Realize, John Nady has already been the recipient of a huge gift from the Emeryville City Council majority in the form of a lifting of the constraints of the General Plan back in 2009.  The whole city had engaged in a two year, four million dollar process of rewriting our General Plan.  A guiding principle ensconced in the Plan is the idea there be a "central core" of tall buildings radiating out from the Christie/Powell area, building heights lowering as they move away from the core area.  This idea was vetted by the Emeryville residents in a series of town hall meetings.  As a result of the central core concept, John Nady's property, being on the extreme north end of town, was subject to a 55 foot height limit.  But Mr Nady wanted to maximize his profits and sell his land to Avalon.  The height limit would cut into his profits so he appealed to the City Council to help him out.  So Councilwoman Nora Davis and her colleagues in the pro-developer Council majority changed the new General Plan to allow for unlimited height on Mr Nady's parcel.  No findings of fact were presented.  It was simply a gift from the people of Emeryville to John Nady to the tune of millions of dollars in property value enhancement.   They gave this gift, against the wishes of the people of Emeryville to a developer on his way out of Emeryville.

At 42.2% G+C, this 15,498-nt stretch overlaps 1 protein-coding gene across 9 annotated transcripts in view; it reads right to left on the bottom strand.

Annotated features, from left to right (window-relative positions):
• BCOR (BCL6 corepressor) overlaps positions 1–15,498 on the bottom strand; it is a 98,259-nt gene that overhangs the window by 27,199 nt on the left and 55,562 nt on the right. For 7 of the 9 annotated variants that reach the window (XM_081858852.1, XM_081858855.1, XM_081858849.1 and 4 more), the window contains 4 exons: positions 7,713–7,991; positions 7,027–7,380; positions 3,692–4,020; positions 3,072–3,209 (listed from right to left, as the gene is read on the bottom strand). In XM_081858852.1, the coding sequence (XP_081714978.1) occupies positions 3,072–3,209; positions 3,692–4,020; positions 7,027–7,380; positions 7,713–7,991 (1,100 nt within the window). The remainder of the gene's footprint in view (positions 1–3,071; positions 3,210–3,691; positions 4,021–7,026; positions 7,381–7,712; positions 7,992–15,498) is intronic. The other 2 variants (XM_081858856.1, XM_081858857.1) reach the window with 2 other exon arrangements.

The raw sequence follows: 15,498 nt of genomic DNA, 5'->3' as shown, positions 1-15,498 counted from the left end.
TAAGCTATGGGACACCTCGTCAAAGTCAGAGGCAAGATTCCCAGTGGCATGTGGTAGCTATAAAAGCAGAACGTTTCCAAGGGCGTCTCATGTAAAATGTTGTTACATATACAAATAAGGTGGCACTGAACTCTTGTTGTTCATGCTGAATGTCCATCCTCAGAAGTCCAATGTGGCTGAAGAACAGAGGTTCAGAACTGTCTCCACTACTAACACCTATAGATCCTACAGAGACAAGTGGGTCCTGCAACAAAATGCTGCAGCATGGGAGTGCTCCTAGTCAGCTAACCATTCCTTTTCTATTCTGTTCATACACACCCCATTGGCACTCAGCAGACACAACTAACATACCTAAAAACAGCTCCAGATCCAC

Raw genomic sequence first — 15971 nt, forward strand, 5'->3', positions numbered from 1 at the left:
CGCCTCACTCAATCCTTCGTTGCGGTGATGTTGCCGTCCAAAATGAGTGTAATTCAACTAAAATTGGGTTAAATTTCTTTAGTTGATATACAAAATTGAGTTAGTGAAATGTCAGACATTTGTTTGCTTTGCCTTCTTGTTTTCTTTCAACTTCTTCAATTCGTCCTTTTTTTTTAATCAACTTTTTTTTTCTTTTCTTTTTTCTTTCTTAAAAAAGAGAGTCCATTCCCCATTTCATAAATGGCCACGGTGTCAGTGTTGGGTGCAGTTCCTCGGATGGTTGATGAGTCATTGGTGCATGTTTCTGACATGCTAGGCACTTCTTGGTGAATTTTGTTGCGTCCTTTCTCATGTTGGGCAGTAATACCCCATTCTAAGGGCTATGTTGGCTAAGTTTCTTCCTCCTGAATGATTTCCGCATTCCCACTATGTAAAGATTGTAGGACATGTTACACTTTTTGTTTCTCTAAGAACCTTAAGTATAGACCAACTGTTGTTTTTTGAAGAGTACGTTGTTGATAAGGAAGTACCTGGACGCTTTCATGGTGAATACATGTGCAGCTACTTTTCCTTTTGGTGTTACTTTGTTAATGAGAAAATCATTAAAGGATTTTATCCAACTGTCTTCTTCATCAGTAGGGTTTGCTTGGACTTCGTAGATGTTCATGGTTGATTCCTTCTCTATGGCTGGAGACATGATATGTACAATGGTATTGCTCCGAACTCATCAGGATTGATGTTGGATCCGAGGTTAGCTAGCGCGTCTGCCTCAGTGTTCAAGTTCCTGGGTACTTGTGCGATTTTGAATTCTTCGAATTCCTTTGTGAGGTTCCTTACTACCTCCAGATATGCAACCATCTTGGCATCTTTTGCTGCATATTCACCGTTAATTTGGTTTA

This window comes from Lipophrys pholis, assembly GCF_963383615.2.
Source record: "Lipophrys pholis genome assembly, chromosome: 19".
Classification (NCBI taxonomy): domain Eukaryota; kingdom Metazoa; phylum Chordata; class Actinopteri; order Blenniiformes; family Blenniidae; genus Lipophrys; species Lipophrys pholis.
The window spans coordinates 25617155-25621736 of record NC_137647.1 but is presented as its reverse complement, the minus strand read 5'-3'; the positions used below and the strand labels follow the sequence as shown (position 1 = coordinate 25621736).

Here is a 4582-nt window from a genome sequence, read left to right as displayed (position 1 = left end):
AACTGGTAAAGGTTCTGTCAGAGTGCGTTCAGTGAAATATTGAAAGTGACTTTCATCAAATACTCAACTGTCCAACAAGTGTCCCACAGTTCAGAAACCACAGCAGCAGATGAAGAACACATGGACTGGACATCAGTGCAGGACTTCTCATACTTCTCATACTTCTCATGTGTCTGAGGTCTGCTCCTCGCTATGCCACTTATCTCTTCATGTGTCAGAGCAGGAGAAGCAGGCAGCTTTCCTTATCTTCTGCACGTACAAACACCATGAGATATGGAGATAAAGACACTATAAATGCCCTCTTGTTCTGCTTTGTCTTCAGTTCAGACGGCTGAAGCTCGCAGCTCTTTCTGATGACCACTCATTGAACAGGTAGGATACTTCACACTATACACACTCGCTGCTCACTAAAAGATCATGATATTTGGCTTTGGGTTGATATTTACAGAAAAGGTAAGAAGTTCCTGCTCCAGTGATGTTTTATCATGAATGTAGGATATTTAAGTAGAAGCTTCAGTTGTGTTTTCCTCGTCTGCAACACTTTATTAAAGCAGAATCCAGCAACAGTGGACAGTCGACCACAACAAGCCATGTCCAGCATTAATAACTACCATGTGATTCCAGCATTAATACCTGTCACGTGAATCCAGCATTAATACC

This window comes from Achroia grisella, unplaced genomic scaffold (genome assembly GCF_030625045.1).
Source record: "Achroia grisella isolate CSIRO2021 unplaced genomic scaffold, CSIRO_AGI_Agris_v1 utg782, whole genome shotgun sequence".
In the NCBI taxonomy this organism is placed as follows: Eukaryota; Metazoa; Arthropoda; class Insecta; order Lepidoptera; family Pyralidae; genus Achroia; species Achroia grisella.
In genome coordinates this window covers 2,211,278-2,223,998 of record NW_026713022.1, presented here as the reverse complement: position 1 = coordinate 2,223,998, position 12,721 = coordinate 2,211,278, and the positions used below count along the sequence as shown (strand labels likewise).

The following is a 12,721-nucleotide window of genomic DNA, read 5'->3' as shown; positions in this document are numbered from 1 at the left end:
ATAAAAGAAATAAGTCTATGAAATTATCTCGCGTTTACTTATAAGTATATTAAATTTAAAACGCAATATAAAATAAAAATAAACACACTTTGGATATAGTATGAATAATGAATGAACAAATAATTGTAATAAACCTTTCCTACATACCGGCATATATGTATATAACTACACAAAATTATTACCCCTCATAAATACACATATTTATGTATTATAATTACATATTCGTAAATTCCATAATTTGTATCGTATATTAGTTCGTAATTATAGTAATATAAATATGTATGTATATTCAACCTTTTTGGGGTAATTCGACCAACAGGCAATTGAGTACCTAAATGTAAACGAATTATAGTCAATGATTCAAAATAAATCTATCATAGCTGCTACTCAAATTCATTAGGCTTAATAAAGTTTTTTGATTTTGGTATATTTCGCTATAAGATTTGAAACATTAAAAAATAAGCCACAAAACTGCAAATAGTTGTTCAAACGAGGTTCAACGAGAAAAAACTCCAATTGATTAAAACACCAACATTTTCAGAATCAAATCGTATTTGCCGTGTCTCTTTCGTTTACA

But he's still not happy.  That gift of property value increase as it turns out, only meant to serve as an appetizer for Mr Nady.  Now he wants more from the taxpayers of Emeryville.

Police guard the gated Nady 
mansion in Piedmont.
1%'ers have it so tough!
It's not the first time the private desires of John Nady have crashed into the domain of the greater public.  In 2011, in the style of a bad Hollywood movie script, Mr Nady brought on the ire of the Elem Pomo Indians as he sought to build a vacation home complex on Clear lake's Rattlesnake Island, a Native American sacred site including burial ground.   After Mr Nady purchased the island by dubious means with intention to develop it, his Piedmont mansion was picketed by Native Americans.

While Mr Nady's childish antics at City Hall last Tuesday were certainly entertaining and as the City Council continues to deliberate impact fees moving forward, we've got a novel idea for them both to consider:  If a developer can't make a go of it without (another) government bailout like Mr Nady is saying he needs, they can't make a go of it at all and they don't deserve to be in business in the first place.  This is especially true if the developer in question wants to build a residential project (as opposed to a commercial development) since those projects have been shown to be net revenue neutral  for City Hall: it pays out in resident services as much if not more than what it receives in residential taxes.